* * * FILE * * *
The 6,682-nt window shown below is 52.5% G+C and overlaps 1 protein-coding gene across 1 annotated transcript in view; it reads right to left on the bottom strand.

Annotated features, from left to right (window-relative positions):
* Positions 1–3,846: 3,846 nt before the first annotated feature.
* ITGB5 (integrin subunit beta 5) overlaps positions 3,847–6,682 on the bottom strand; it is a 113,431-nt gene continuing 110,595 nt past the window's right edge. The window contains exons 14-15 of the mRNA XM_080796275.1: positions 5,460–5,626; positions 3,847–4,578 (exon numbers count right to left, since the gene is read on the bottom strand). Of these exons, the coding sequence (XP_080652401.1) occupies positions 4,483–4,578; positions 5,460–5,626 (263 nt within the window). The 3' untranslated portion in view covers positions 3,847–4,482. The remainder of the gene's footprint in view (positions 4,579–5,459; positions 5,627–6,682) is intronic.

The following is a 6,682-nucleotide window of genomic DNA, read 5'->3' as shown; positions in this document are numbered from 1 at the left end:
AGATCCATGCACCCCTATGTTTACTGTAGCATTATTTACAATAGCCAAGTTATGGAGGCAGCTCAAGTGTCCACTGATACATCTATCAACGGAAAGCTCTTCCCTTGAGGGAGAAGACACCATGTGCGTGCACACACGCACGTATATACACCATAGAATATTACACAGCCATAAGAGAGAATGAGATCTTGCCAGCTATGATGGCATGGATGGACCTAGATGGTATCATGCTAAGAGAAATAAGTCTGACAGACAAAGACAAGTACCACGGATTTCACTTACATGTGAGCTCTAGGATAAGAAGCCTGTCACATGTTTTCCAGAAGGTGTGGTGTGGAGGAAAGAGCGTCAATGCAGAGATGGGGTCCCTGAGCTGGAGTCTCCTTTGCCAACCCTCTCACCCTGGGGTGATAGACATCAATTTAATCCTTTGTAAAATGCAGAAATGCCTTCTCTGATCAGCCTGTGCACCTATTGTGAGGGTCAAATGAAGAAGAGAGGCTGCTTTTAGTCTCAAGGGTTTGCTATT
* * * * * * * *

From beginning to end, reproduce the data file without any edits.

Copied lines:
The 6,682-nt window shown below is 52.5% G+C and overlaps 1 protein-coding gene across 1 annotated transcript in view; it reads right to left on the bottom strand.

Annotated features, from left to right (window-relative positions):
* Positions 1–3,846: 3,846 nt before the first annotated feature.
* ITGB5 (integrin subunit beta 5) overlaps positions 3,847–6,682 on the bottom strand; it is a 113,431-nt gene continuing 110,595 nt past the window's right edge. The window contains exons 14-15 of the mRNA XM_080796275.1: positions 5,460–5,626; positions 3,847–4,578 (exon numbers count right to left, since the gene is read on the bottom strand). Of these exons, the coding sequence (XP_080652401.1) occupies positions 4,483–4,578; positions 5,460–5,626 (263 nt within the window). The 3' untranslated portion in view covers positions 3,847–4,482. The remainder of the gene's footprint in view (positions 4,579–5,459; positions 5,627–6,682) is intronic.

The following is a 6,682-nucleotide window of genomic DNA, read 5'->3' as shown; positions in this document are numbered from 1 at the left end:
AGATCCATGCACCCCTATGTTTACTGTAGCATTATTTACAATAGCCAAGTTATGGAGGCAGCTCAAGTGTCCACTGATACATCTATCAACGGAAAGCTCTTCCCTTGAGGGAGAAGACACCATGTGCGTGCACACACGCACGTATATACACCATAGAATATTACACAGCCATAAGAGAGAATGAGATCTTGCCAGCTATGATGGCATGGATGGACCTAGATGGTATCATGCTAAGAGAAATAAGTCTGACAGACAAAGACAAGTACCACGGATTTCACTTACATGTGAGCTCTAGGATAAGAAGCCTGTCACATGTTTTCCAGAAGGTGTGGTGTGGAGGAAAGAGCGTCAATGCAGAGATGGGGTCCCTGAGCTGGAGTCTCCTTTGCCAACCCTCTCACCCTGGGGTGATAGACATCAATTTAATCCTTTGTAAAATGCAGAAATGCCTTCTCTGATCAGCCTGTGCACCTATTGTGAGGGTCAAATGAAGAAGAGAGGCTGCTTTTAGTCTCAAGGGTTTGCTATT